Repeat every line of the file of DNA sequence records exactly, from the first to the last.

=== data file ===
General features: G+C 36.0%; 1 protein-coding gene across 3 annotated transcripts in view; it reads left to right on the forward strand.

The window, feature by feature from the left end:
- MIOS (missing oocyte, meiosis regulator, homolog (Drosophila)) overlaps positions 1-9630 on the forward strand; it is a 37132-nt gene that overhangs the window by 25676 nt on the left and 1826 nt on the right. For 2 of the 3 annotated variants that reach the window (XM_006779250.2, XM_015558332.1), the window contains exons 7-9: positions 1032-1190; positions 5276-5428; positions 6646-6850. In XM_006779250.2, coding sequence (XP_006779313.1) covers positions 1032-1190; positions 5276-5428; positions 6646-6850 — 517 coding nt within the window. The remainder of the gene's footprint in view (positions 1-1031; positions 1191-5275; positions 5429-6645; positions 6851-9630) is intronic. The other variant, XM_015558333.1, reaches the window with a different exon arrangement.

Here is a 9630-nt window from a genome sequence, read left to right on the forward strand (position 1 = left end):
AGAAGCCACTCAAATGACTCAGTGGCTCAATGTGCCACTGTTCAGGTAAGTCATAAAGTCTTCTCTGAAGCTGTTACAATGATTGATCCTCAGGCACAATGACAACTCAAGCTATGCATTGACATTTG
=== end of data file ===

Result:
General features: G+C 36.0%; 1 protein-coding gene across 3 annotated transcripts in view; it reads left to right on the forward strand.

The window, feature by feature from the left end:
- MIOS (missing oocyte, meiosis regulator, homolog (Drosophila)) overlaps positions 1-9630 on the forward strand; it is a 37132-nt gene that overhangs the window by 25676 nt on the left and 1826 nt on the right. For 2 of the 3 annotated variants that reach the window (XM_006779250.2, XM_015558332.1), the window contains exons 7-9: positions 1032-1190; positions 5276-5428; positions 6646-6850. In XM_006779250.2, coding sequence (XP_006779313.1) covers positions 1032-1190; positions 5276-5428; positions 6646-6850 — 517 coding nt within the window. The remainder of the gene's footprint in view (positions 1-1031; positions 1191-5275; positions 5429-6645; positions 6851-9630) is intronic. The other variant, XM_015558333.1, reaches the window with a different exon arrangement.

Here is a 9630-nt window from a genome sequence, read left to right on the forward strand (position 1 = left end):
AGAAGCCACTCAAATGACTCAGTGGCTCAATGTGCCACTGTTCAGGTAAGTCATAAAGTCTTCTCTGAAGCTGTTACAATGATTGATCCTCAGGCACAATGACAACTCAAGCTATGCATTGACATTTG